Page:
McCrory taking advantage of loopholes in state ethics laws

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Progress NC Action submits public comment on closing ethics loopholes

RALEIGH – Progress NC Action today submitted public comment to the NC State Ethics Commission regarding proposed changes to the NC ethics laws. In particular, Progress NC Action takes issue with the disclosure requirements for candidate Statements of Economic Interest and the definition of lobbyist. In the most glaring example, Republican gubernatorial candidate Pat McCrory has exploited both of these disclosure loopholes.

“In an attempt to shield his financial ties to special interests and avoid registering as a lobbyist, Pat McCrory has taken advantage of loopholes in our ethics laws,” said Gerrick Brenner, Executive Director of Progress NC Action. “We believe that the Ethics Commission should move towards closing ethics loopholes.”

The Ethics Commission is holding a public hearing this morning for comment on proposed changes to ethics rules.

The Statement of Economic Interest (SEI) that all candidates must submit to the Board of Elections requires disclosure of any income sources greater than $5,000 in the previous year. However, financial ties between clients and providers are not disclosed, but hidden within salary from the employee’s firm. In McCrory’s case, he reports income from the law and lobbying firm Moore & Van Allen, but does not disclose the names of those clients.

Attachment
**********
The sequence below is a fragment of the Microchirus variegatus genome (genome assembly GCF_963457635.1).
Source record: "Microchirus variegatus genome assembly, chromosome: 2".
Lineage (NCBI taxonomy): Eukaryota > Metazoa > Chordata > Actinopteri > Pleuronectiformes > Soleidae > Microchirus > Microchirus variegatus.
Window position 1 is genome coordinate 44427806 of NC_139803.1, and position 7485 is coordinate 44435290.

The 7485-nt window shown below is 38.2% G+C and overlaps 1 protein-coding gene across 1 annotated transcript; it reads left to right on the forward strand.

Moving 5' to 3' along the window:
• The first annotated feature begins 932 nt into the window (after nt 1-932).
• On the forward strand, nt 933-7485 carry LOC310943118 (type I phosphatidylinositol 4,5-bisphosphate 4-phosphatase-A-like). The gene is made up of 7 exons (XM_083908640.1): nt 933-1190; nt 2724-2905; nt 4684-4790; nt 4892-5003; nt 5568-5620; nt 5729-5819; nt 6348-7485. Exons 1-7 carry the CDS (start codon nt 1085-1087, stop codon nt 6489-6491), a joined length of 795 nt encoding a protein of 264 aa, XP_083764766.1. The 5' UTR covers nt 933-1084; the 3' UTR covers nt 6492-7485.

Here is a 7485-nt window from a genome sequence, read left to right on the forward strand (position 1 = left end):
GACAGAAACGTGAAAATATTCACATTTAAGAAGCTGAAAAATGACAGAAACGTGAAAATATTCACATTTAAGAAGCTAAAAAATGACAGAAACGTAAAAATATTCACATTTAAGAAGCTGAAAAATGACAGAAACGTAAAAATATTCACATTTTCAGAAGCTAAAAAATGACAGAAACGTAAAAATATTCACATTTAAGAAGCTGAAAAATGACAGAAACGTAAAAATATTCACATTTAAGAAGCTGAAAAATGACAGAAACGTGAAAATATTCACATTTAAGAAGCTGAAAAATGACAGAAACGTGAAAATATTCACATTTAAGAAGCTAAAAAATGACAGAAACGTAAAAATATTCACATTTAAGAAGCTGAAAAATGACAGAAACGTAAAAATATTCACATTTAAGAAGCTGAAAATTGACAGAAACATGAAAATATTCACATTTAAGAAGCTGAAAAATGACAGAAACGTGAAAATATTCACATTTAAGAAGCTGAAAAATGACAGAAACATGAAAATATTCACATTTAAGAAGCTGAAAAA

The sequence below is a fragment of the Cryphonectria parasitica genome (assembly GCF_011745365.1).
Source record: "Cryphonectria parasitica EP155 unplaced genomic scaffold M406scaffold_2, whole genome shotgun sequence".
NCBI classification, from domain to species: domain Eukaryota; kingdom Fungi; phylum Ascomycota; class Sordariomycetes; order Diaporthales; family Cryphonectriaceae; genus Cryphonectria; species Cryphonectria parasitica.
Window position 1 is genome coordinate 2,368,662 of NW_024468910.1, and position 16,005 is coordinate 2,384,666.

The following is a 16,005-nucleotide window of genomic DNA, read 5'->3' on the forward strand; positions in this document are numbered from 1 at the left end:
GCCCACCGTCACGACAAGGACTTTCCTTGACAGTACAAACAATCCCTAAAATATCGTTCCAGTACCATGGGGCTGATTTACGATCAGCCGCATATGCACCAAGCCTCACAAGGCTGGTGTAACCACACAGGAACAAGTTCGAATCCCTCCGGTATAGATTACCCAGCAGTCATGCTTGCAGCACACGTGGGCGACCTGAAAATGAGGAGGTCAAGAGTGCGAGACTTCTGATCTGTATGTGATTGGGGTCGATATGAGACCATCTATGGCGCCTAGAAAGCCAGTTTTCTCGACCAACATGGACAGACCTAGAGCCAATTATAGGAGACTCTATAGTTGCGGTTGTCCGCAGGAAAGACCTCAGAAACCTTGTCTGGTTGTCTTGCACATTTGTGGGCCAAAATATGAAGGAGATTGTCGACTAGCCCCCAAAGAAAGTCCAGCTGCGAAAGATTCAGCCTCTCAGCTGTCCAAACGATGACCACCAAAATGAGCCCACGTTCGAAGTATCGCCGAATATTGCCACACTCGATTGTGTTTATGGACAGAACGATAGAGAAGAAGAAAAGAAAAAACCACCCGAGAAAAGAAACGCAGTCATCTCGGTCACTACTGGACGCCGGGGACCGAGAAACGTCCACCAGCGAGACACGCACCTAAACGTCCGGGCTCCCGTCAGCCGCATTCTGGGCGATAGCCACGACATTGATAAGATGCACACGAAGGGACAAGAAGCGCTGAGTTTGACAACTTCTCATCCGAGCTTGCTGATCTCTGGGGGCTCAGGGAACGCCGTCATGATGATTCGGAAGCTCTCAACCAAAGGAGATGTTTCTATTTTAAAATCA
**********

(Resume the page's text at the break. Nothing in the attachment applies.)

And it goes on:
That loophole invites flagrant abuse and can lead to undetected conflicts of interest. Clearly, any type of consultant or service provider’s financial well-being is tied directly to their clients who pay their salary indirectly. Progress NC Action is requesting the NC State Ethics Commission to consider requiring disclosure of client-provider relationships for any client that contracts with or is regulated by the State of North Carolina.

In McCrory’s case, we know that the American Petroleum Institute – which has a stake in the regulation of fracking – is a client of his lobbying firm. If McCrory becomes governor he would be in a position to regulate that industry and appoint members to the rule-making Mining and Energy Commission. That is a conflict of interest which demands disclosure.

Progress NC Action also called on the Ethics Commission to consider a broader definition of contract lobbying. The current law defines a lobbyist – who must register with the Secretary of State – as someone who “Contracts for payment for lobbying.” We believe that definition is too narrow.

In Pat McCrory’s case, he is employed as a public policy consultant, who advises clients on government affairs strategy and he also admits that he regularly speaks with legislative leadership. Clearly, Pat McCrory is being paid by clients for his influence. That in of itself isn’t illegal, but it demands disclosure. We as a people need to know who our candidates have financial ties to and who has been paid to influence government policy.


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